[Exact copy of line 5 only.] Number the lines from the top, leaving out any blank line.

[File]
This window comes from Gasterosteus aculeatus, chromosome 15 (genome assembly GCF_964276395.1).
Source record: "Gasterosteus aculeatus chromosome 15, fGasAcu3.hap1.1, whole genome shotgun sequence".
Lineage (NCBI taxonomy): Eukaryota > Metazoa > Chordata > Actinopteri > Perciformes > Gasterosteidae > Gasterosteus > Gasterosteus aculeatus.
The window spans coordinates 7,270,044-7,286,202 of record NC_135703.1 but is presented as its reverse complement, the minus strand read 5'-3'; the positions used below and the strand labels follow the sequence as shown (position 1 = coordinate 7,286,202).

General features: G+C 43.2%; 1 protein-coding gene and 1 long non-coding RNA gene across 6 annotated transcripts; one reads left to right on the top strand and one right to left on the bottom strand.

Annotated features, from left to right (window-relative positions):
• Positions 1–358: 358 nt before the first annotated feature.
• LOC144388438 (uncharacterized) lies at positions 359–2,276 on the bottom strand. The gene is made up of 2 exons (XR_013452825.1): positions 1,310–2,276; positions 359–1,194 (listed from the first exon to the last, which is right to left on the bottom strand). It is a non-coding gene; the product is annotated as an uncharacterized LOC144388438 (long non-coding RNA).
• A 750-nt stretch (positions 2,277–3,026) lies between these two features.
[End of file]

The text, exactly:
General features: G+C 43.2%; 1 protein-coding gene and 1 long non-coding RNA gene across 6 annotated transcripts; one reads left to right on the top strand and one right to left on the bottom strand.